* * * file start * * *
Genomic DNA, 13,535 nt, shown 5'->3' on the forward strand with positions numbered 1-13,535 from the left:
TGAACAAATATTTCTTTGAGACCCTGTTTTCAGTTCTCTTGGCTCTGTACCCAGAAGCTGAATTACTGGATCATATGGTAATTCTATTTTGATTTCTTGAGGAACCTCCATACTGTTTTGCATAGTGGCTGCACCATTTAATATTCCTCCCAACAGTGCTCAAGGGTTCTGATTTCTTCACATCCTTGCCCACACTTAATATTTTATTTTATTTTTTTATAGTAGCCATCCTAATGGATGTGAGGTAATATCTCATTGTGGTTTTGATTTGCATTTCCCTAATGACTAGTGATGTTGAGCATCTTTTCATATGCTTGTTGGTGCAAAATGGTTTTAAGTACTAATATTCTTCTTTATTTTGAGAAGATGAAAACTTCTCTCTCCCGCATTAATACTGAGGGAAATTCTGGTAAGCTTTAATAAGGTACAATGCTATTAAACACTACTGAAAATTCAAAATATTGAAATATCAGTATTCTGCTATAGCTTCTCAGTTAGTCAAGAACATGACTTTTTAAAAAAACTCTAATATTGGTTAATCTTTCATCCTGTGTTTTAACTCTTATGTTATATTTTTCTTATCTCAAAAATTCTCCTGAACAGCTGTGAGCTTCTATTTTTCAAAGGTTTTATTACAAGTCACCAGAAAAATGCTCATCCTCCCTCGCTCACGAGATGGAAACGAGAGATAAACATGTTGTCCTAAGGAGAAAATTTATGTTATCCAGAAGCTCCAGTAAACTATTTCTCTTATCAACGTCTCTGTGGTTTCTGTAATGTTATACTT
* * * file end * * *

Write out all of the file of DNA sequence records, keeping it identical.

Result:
Genomic DNA, 13,535 nt, shown 5'->3' on the forward strand with positions numbered 1-13,535 from the left:
TGAACAAATATTTCTTTGAGACCCTGTTTTCAGTTCTCTTGGCTCTGTACCCAGAAGCTGAATTACTGGATCATATGGTAATTCTATTTTGATTTCTTGAGGAACCTCCATACTGTTTTGCATAGTGGCTGCACCATTTAATATTCCTCCCAACAGTGCTCAAGGGTTCTGATTTCTTCACATCCTTGCCCACACTTAATATTTTATTTTATTTTTTTATAGTAGCCATCCTAATGGATGTGAGGTAATATCTCATTGTGGTTTTGATTTGCATTTCCCTAATGACTAGTGATGTTGAGCATCTTTTCATATGCTTGTTGGTGCAAAATGGTTTTAAGTACTAATATTCTTCTTTATTTTGAGAAGATGAAAACTTCTCTCTCCCGCATTAATACTGAGGGAAATTCTGGTAAGCTTTAATAAGGTACAATGCTATTAAACACTACTGAAAATTCAAAATATTGAAATATCAGTATTCTGCTATAGCTTCTCAGTTAGTCAAGAACATGACTTTTTAAAAAAACTCTAATATTGGTTAATCTTTCATCCTGTGTTTTAACTCTTATGTTATATTTTTCTTATCTCAAAAATTCTCCTGAACAGCTGTGAGCTTCTATTTTTCAAAGGTTTTATTACAAGTCACCAGAAAAATGCTCATCCTCCCTCGCTCACGAGATGGAAACGAGAGATAAACATGTTGTCCTAAGGAGAAAATTTATGTTATCCAGAAGCTCCAGTAAACTATTTCTCTTATCAACGTCTCTGTGGTTTCTGTAATGTTATACTT